“It's me living in my own head and trying to process everything,” singer-songwriter Joesef tells Apple Music. “I'm quite selfish. If I’m sad the world is ending, if I'm happy the world's on fire, that’s reflected in my music.” We hear that feeling on the euphoric “Kerosene”, which narrates the spark of his first male partner, and the devastation of a relationship going up in flames on the bouncy bop “Play Me Something Nice”. Let the Glaswegian take you on a track-by-track tour of the emotive soul-pop on his EP.

All I Ever Wanted
“‘All I Ever Wanted’ is a wee intro. It's not a long song, but it sets the tone for the EP. It's saying, 'Forget all the s**t because all I ever wanted was you.' We [Joesef’s ex] put each other through hell and kept trying to hurt each other. The instrumentation swirls around the vocal until it fades away at the end. And that's what it felt like. We were circling the drain for quite a long time before we finished.”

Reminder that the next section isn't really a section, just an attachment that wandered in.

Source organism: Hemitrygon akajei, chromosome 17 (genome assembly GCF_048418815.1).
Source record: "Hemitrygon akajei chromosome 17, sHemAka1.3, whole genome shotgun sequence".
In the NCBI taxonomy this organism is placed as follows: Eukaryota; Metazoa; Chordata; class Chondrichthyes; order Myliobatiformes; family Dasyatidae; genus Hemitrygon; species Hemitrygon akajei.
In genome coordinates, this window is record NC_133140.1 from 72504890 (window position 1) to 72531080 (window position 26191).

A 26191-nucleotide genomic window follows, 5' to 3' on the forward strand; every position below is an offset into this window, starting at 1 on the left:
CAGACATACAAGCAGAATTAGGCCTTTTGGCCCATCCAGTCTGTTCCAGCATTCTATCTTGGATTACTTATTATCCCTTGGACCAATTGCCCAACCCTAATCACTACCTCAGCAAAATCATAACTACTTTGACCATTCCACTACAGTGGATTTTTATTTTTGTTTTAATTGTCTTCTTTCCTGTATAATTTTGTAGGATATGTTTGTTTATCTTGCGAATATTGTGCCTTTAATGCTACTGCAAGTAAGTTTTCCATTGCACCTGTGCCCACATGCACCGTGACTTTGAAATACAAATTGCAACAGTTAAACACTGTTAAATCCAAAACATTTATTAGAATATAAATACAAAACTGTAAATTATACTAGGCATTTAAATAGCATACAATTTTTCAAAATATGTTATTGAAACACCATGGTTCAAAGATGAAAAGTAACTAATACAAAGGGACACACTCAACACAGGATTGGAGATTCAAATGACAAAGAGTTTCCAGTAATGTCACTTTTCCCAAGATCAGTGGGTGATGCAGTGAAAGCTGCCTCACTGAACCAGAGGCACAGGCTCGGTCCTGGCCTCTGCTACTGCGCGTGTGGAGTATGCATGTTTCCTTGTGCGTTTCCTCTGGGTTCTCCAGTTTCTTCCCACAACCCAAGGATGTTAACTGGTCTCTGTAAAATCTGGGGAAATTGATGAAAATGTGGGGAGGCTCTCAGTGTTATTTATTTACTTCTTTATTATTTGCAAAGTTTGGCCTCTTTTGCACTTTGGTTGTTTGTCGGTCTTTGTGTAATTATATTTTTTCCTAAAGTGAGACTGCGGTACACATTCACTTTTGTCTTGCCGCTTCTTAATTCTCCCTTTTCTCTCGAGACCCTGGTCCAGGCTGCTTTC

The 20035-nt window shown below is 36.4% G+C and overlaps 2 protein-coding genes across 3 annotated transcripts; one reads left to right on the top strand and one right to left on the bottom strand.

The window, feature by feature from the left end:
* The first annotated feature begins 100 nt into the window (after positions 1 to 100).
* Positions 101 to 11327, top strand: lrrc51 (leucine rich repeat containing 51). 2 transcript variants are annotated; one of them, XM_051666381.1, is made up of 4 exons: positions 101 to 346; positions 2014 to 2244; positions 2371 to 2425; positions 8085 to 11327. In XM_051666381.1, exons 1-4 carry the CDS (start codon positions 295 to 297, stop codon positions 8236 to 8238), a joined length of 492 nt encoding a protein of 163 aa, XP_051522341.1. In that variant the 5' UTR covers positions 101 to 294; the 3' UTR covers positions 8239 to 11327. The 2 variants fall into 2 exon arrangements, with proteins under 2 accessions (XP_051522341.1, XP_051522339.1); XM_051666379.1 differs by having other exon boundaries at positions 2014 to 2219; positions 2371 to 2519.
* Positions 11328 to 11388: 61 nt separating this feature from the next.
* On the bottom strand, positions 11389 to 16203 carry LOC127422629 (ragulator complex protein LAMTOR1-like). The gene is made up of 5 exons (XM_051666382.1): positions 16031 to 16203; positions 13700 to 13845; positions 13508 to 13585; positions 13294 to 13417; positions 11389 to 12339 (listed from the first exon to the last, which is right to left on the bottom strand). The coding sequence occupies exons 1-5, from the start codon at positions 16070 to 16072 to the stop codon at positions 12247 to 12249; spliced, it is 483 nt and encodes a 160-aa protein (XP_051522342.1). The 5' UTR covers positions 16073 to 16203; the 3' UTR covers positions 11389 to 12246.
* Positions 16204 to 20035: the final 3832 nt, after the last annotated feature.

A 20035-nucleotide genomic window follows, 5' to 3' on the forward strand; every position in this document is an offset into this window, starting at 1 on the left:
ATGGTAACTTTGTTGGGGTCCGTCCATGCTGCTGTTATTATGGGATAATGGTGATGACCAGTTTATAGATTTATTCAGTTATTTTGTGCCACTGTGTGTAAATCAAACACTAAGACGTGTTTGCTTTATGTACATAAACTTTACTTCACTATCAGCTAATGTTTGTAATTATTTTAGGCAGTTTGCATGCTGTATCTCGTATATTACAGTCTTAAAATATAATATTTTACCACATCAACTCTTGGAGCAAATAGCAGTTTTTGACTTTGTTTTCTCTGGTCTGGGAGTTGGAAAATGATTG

Limbo
“After we'd broken up, we were still sleeping together. I couldn't explain the feeling. It was limbo—neither here nor there. It's the area between being in love with somebody and not being able to let it go. I felt like I was the only one that went through that until I put the tune out and people were like, ‘Oh that happens all the time.’”

Loverboy
“I had the tattoo [Joesef has ‘Loverboy’ tattooed on his chest] before I wrote the song. I got it because of the Sade song ‘Smooth Operator’, where she says, ‘Diamond life. Lover boy.’ My mum used to sing it all the time. Then I wrote this song, and it's one of the things I'll never forget about her. It's literally on my skin.”